What does the pneumococcal vaccine protect against?

The pneumococcal vaccination provides protection against infections caused by bacteria called pneumococcus. These infections are called pneumococcal infections.

There are many different types of pneumococcus bacterium. Examples of the infections they can cause include:

Pneumococcal disease is a term used to describe infection caused by the bacterium Streptococcus pneumoniae (pneumococcus).

Groups of people at risk from pneumococcal infections

Some groups of people have a higher risk of a pneumococcal infection developing into a serious health condition, including:

  • children under two
  • adults aged 65 or over
  • children and adults with some chronic (long-term) health conditions

These groups of people need to be vaccinated against pneumococcal infections.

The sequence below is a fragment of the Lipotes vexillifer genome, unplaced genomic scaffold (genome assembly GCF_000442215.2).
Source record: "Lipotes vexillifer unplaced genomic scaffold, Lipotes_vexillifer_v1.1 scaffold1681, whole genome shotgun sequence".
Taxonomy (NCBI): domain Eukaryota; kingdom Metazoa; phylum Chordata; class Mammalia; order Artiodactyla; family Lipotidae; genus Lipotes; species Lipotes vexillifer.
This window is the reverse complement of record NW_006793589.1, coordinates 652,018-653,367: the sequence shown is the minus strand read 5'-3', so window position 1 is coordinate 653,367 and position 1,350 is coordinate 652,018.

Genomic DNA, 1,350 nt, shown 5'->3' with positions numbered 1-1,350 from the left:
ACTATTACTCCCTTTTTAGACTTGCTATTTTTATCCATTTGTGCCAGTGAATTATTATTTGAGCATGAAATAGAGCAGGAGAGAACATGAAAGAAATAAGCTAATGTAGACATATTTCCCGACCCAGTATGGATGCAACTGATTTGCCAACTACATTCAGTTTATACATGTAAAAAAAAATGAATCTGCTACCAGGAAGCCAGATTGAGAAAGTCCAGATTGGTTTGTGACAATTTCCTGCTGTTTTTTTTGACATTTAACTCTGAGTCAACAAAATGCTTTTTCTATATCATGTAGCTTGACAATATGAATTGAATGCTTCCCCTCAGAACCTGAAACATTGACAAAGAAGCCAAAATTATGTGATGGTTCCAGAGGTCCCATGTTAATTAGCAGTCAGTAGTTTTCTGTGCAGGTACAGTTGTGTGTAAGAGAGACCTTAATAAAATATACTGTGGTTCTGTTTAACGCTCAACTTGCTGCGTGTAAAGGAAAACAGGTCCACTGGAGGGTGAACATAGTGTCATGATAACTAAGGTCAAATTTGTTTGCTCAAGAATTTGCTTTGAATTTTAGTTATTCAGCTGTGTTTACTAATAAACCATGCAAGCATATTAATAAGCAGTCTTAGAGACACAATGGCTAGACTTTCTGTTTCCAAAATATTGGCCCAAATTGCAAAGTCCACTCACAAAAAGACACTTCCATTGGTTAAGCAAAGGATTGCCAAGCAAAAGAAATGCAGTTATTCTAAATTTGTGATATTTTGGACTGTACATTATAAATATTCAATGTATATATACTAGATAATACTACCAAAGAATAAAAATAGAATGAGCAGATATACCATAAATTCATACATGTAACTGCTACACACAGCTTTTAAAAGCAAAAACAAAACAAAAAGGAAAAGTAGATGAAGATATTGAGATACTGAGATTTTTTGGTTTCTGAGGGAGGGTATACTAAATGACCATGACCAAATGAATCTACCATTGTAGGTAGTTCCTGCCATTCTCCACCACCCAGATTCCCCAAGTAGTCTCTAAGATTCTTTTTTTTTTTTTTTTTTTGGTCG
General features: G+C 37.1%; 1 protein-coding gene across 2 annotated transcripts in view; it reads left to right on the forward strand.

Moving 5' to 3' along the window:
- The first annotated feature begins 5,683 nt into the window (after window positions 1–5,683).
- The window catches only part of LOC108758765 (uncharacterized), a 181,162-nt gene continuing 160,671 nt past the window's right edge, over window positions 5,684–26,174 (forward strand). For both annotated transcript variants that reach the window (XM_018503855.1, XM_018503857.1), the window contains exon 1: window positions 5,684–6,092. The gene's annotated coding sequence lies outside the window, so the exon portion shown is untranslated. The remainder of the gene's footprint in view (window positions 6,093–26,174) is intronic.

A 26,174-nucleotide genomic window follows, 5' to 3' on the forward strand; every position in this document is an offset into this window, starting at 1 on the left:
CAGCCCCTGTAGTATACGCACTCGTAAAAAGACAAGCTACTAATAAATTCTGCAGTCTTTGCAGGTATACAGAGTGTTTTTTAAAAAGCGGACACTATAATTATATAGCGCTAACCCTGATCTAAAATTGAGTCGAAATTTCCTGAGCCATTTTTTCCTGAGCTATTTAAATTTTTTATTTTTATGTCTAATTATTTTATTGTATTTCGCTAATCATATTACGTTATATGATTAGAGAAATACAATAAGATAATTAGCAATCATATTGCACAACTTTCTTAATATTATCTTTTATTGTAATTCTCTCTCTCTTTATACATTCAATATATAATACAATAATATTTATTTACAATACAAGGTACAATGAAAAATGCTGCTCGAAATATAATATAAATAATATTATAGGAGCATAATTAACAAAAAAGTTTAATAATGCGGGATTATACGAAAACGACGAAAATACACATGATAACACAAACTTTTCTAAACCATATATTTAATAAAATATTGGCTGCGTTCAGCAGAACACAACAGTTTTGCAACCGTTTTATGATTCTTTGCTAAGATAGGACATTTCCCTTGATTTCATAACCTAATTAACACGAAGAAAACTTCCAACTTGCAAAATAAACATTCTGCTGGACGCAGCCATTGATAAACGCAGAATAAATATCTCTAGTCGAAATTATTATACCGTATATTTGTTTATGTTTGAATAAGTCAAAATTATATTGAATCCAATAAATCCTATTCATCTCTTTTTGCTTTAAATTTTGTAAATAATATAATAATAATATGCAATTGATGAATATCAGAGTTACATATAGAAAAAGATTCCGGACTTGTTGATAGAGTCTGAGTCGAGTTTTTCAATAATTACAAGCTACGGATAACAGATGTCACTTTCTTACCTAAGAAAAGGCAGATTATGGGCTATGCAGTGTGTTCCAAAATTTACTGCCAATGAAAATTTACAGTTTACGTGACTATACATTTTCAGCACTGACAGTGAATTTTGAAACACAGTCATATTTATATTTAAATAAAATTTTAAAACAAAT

Pneumococcal vaccine

There are two types of pneumococcal vaccine:

  • pneumococcal conjugate vaccine (PCV) – given to all children aged two months to under two years old as part of the childhood vaccination programme
  • pneumococcal polysaccharide vaccine (PPV) – given to people aged 65 or over and people at increased risk

Is it possible to get the disease from the vaccine?

The pneumococcal polysaccharide vaccine (PPV) and the pneumococcal conjugate vaccine (PCV) are inactivated and do not contain any live organisms. They cannot cause the disease against which they protect 

Read the answers to more questions about vaccinations.

Further information:

Meningitis real story

Tracey Chambers talks about the effects of meningitis on her daughter Courteney. Meningitis is an infection that can lead to serious damage to the nerves and brain. If you think your child has symptoms of meningitis, it is vital to seek immediate medical attention.

Media last reviewed: 02/10/2013

Next review due: 02/10/2015

Page last reviewed: 20/09/2013

Next review due: 19/09/2015